Iraq The Wrath of Mo­sul

ISIS’S vic­tims are thirst­ing for re­venge—and tak­ing it how­ever they can. Will any­one stop them?

Newsweek - - NEWS - EMILY FELD­MAN @ Emi­ly_feld­man

days af ter the is­lamic

State group fled Mo­sul, Saeed Qu­raishi was in a judge’s of­fice in Iraq’s Nin­eveh prov­ince when two women ar­rived. They were hand­ing over sus­pects with links to ISIS. But these weren’t hard­ened fight­ers. They were their chil­dren, all un­der the age of 3. “We don’t want them,” the women said. “Their fa­thers are [ISIS], and they raped us.”

Qu­raishi watched as the women walked away, leav­ing their cry­ing ba­bies be­hind. He won­dered if the women’s fam­i­lies had pres­sured them to give up the chil­dren. “It was a hor­ri­ble sit­u­a­tion,” says Qu­raishi, an Iraqi hu­man rights worker, who asked to use a pseu­do­nym be­cause he feared for his safety. “Even if it was their de­ci­sion, that is not easy.”

The in­ci­dent wasn’t

iso­lated. In the months since Iraqi forces ousted ISIS from Mo­sul, those reel­ing from the group’s bru­tal treat­ment have been hun­gry for re­venge. Many have cut ties with their fam­i­lies and ac­cused neigh­bors of Isis-re­lated crimes. Oth­ers have be­come vig­i­lantes, ren­der­ing jus­tice as they see fit. Ear­lier this year, aid work­ers and jour­nal­ists dis­cov­ered more than two dozen bod­ies float­ing down the Ti­gris River near Mo­sul. The dead—many bound and blind­folded—were ISIS sus­pects, likely ex­e­cuted by state-af­fil­i­ated forces.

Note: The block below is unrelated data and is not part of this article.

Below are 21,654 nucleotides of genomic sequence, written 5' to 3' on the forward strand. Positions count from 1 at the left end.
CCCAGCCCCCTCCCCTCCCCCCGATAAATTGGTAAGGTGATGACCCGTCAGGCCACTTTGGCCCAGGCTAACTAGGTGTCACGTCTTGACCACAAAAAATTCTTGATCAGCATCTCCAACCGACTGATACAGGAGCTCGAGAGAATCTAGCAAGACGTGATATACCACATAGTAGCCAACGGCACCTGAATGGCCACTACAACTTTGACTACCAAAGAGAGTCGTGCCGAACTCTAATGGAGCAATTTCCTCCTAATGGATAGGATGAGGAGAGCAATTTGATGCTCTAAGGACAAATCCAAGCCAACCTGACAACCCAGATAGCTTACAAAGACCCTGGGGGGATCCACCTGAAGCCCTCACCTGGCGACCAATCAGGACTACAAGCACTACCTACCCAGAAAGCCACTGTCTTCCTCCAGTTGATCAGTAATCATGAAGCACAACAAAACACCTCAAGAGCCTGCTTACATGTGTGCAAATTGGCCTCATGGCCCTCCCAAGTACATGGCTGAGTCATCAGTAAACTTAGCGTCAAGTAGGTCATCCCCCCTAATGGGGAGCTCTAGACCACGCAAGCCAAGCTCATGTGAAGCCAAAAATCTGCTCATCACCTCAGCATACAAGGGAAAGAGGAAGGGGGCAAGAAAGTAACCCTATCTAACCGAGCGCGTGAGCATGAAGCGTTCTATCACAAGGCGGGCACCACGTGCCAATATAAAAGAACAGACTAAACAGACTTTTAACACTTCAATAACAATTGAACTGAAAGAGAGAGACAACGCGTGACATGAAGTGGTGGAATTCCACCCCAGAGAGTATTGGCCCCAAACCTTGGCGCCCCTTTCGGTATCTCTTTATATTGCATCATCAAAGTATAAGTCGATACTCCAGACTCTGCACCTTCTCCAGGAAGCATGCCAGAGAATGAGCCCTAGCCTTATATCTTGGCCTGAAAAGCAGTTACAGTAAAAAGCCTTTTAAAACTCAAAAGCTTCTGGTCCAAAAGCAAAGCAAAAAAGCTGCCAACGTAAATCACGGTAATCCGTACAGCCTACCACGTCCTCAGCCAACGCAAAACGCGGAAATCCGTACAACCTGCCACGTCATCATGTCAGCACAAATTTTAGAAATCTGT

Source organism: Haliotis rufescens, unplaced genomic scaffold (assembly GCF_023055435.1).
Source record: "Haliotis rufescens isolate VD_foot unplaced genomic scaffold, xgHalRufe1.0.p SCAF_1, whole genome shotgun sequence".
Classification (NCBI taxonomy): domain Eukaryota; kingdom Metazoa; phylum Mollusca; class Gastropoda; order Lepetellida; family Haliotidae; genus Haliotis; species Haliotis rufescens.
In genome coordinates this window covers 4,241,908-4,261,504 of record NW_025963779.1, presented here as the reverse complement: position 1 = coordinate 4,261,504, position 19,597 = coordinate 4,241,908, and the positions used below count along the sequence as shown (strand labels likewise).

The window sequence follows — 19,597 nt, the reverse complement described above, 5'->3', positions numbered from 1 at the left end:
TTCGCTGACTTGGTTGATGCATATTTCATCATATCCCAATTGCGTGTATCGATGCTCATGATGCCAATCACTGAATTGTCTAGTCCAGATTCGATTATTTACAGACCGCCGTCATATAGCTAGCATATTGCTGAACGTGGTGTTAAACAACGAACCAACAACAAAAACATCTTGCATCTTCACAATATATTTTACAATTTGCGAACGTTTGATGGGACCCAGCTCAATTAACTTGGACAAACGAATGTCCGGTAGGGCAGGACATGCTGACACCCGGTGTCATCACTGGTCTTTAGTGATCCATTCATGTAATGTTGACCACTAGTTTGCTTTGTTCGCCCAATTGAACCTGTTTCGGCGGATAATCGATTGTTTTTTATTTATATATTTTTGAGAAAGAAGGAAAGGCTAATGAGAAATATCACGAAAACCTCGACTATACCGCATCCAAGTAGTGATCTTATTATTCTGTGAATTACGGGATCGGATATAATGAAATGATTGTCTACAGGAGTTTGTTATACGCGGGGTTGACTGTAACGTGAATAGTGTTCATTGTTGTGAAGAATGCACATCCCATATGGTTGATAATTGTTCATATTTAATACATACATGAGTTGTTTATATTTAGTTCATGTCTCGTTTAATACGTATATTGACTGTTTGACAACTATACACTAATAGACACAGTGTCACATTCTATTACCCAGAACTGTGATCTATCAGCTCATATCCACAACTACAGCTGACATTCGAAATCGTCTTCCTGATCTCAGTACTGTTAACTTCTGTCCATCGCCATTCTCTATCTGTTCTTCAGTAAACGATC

ISIS’S vic­tims have good rea­son to be an­gry. Af­ter seiz­ing Mo­sul in June 2014, the mil­i­tants forced their dra­co­nian laws—no cig­a­rettes, no min­gling be­tween men and women, no mu­sic or pri­vate in­ter­net—on the city’s roughly 1 mil­lion res­i­dents. The group rou­tinely tor­tured and ex­e­cuted civil­ians. They oc­cu­pied homes, tak­ing what­ever they wanted. They trained child sol­diers and en­slaved women and chil­dren. When U.s.-backed forces started oust­ing fight­ers from the city last Oc­to­ber, ISIS went on a ram­page, ex­e­cut­ing sus­pected spies and civil­ians at­tempt­ing to flee. Be­fore los­ing Mo­sul in early July, the mil­i­tants had killed or wounded more than 8,000 mem­bers of the Iraqi se­cu­rity forces.

Are they ju­ve­nile vic­tims, or are they mur­der­ers?”

To­day, few Iraqis seem con­cerned about the treat­ment of ISIS sus­pects and their fam­i­lies. And de­fense at­tor­neys are shun­ning ISIS clients for fear of os­tracism and ret­ri­bu­tion. That fear was re­cently am­pli­fied, Hu­man Rights Watch re­ported, af­ter Iraqi au­thor­i­ties is­sued ar­rest war­rants for more than a dozen lawyers de­fend­ing ISIS sus­pects. All were charged with af­fil­i­at­ing with the group.

The only peo­ple will­ing to stand up for the ac­cused are work­ers from a hand­ful of hu­man rights groups. Scott Port­man is one of them. He’s the Mid­dle East and North Africa direc­tor for Heart­land Al­liance In­ter­na­tional, a U.s.-based non­profit that em­ploys lo­cal lawyers and so­cial work­ers in Iraq.

Port­man says the coun­try’s cur­rent prob­lems with ret­ri­bu­tion go back to 2015, when the Iraqi-led coali­tion ramped up its fight against the mil­i­tants. In Tikrit, Ra­madi and Fal­lu­jah, lo­cals re­ported that gov­ern­ment forces and mili­tias were ex­e­cut­ing and abus­ing ISIS sus­pects, in­clud­ing teenagers and child sol­diers.